Nomadic herders have killed wildlife and torched buildings but questions remain over the causes of the violence
Drought in Samburu, to the north of Laikipia, has led to herders ranging further afield than normal. Photograph: Stephen Morrison/EPThousands of heavily-armed herders are invading conservancies, private properties and smallholdings in Laikipia, one of Kenya’s most important wildlife areas, as they search for pasture for their cattle.
Over the past couple of weeks, about 10,000 nomadic herders, armed with automatic rifles and driving 135,000 cattle, have left a trail of destruction and chaos in the county, just three hours drive from Nairobi. The herders have indiscriminately killed wildlife – from elephants, giraffes, zebras and lions to family dogs. Residents have been injured, some seriously. At least one person has been killed, according to reports.
This is just the latest but most serious clash between the herders and the residents of Laikipia, after a series of incursions dating back at least a few years. This time private game lodges, ranches and smallholdings owned by farmers are being targeted systematically. David Mwaweu, who owns a small farm, said that armed herdsmen passed his way as they marched towards private land where they have since been “stealing grass for their cows”.
On Sunday evening, Suyian Lodge was burnt down by armed attackers while the owners of nearby Sosian Ranch were told they would be “done” on Wednesday. The owners are moving staff, cattle and guests off the property with only the management and core staff remaining behind.
Initially, the invasions were thought to be drought-related, with herders apparently seeking lush grazing lands in wildlife conservancies after laying waste to their own counties through overgrazing.
This is the view of Laikipia North MP, Mathew Lempurkel. “People are struggling over the available water and pasture for their livestock, which is our livelihood,” he told Kenya’s The Star this week. In October last year, the Kenyan devolution cabinet secretary, Mwangi Kiunjuri, warned that about 1.3 million Kenyans are affected by drought. The National Drought Management Authority (NDMA) issued drought alerts for 11 counties late last year. Worst hit are the Pokot and Samburu communities which is where, the NDMA says, the land invaders come from.
However, some believe the problem is also driven by underlining political tensions that go back to the 2008 general election, when Kenya was embroiled in a violent political crisis between the then president, Mwai Kibaki, and opposition candidate, Raila Odinga.Farmer Mwaweu opposes the view that the invasions are drought-related. “If these herders are here because of drought, why do they not see that we too are also suffering from drought?”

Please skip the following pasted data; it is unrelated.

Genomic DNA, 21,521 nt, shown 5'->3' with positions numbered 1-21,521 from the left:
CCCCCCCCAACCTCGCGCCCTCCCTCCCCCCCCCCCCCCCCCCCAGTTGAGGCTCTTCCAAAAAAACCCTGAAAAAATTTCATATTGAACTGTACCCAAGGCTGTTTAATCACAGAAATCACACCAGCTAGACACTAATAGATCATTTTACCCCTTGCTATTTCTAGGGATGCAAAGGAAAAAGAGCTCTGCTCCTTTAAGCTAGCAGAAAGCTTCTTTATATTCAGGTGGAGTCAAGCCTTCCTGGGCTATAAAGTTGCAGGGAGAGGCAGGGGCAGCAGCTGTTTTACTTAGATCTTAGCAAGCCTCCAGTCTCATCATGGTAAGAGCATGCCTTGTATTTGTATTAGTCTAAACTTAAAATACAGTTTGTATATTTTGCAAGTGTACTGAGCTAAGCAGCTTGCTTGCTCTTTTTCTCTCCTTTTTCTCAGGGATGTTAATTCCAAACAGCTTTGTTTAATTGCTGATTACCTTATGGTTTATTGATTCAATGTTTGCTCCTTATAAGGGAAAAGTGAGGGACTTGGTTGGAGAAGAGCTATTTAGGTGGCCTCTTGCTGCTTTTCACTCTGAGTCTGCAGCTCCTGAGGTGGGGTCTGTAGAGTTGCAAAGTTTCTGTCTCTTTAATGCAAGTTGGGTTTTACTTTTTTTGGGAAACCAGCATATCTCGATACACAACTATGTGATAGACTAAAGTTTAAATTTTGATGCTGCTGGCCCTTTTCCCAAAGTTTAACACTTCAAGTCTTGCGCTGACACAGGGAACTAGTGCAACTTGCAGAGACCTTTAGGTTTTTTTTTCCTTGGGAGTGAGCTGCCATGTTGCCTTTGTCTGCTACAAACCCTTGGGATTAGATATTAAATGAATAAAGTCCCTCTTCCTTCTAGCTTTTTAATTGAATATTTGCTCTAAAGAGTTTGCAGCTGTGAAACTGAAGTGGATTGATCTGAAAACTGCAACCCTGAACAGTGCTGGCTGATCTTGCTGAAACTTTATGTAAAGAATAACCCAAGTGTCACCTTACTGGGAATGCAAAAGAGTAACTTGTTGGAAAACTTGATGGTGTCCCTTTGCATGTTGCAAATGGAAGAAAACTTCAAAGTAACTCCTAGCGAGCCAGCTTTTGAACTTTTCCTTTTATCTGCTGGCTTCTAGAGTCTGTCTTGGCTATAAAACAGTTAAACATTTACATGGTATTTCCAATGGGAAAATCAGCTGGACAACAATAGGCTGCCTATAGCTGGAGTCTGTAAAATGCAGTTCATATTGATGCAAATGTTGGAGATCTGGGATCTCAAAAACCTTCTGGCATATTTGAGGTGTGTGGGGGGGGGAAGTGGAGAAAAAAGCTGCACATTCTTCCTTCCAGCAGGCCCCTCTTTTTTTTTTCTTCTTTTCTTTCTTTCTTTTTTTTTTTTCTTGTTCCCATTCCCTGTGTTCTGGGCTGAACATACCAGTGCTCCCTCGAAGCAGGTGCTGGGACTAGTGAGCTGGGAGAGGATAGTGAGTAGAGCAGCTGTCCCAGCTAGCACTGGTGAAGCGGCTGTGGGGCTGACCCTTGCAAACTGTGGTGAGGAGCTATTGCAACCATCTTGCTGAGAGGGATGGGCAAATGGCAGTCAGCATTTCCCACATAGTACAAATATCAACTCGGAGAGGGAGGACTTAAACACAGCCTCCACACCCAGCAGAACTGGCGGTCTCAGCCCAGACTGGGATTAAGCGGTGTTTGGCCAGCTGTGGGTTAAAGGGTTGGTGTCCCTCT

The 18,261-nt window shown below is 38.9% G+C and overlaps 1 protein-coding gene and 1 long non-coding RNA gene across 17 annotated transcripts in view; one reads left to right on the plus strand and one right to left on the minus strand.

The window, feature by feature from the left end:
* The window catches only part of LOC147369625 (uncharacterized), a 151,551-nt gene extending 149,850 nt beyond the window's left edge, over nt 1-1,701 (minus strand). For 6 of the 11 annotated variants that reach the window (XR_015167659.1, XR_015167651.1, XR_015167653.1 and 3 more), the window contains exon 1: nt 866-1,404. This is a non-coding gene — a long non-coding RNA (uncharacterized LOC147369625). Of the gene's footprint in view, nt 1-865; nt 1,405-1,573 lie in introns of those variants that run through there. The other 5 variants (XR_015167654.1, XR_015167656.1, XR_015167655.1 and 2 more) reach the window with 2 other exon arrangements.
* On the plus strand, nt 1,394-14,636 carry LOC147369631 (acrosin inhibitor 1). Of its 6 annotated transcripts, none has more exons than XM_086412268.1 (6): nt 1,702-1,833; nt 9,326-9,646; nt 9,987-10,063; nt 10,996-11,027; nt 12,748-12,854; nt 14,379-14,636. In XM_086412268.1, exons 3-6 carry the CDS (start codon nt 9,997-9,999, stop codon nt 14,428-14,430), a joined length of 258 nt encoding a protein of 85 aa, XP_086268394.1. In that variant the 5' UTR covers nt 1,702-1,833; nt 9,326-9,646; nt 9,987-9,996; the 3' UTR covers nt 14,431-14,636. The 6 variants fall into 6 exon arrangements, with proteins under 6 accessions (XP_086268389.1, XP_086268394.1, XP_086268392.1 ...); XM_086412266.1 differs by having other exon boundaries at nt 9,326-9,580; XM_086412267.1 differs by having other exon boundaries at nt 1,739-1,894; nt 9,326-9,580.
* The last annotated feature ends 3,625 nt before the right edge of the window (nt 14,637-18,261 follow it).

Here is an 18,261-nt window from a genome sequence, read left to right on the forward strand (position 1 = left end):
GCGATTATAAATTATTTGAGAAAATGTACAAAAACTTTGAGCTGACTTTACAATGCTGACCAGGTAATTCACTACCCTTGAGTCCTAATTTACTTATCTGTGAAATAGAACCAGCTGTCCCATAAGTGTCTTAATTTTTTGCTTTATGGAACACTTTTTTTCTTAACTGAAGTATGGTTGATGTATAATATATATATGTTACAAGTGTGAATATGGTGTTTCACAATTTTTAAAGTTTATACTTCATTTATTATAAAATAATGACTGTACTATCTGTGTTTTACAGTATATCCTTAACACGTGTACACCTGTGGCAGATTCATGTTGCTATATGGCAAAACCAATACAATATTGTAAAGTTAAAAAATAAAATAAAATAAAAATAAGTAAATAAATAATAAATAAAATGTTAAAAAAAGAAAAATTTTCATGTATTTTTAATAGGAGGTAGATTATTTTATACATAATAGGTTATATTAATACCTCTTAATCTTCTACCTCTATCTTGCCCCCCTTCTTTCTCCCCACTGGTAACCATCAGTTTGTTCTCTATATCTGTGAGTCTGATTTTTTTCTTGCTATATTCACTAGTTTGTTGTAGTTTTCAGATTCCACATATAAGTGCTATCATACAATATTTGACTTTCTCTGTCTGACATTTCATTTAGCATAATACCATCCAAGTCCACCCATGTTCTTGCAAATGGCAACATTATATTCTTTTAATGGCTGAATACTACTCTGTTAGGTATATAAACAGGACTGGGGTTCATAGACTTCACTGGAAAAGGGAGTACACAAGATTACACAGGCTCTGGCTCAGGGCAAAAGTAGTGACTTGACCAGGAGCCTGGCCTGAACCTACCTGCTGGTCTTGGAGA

Kenyan politics are complex, but many believe that the tensions are due in part to the ethnic and geographic diversity of the area. Land invasions by Pokot and Samburu tribesmen are the latest expression of long-standing tensions, which have boiled over as the next general elections later this year loom. “This was all planned years ago, and is designed to peak in the run-up to the elections,” said one resident who owns a lodge in the area. “Votes in exchange for grass and land grabs, the seizure of Laikipia by outsiders and the expulsion of rival tribes, ranchers and conservancies.”
Laikipia straddles the geographical ethnic divide between counties who support the government and those who oppose it.
The land invasions have been steadily gathering pace since 2013 and it is estimated they will affect 250 jobs and a potential £790,000 in tax revenue over the next two years.
The wildlife deaths appear to be a tragic byproduct of the violence. At least six elephants have been killed in the last two weeks, and graphic photos of a decapitated zebra and a skinned buffalo, among many others, have been posted on Twitter and Facebook.
“The elephants are being shot for several reasons,” said Max Graham, CEO of Space For Giants, a conservation organisation headquartered in Laikipia. “First, the herders are coming into conflict with elephants at water points, and shooting at them to scare them away. Second, some of these herders now in Laikipia, but not indigenous to the area, are traditionally hunters: to kill an elephant is a rite of passage in their culture.
“Some of these hunters have strong links to poaching networks, so that’s another reason, supplying ivory. And finally, as more cattle come into these areas, the elephants are concentrated into smaller and smaller areas, and in some cases they are then spilling over into smallholder farms where they come into conflict with farmers. I’m afraid we’re going to see more of this as this situation progresses.”
One large wildlife conservancy, that depends on donor funds to safeguard its wildlife, has already had to cancel a £4.75m investment due to fears about the future of its wildlife. Another sanctuary for the endangered black rhino is also under serious threat.
President Kenyatta has ordered all invading herdsmen to leave the Laikipia ranches, but so far the government has been unable or unwilling to act against the invasions.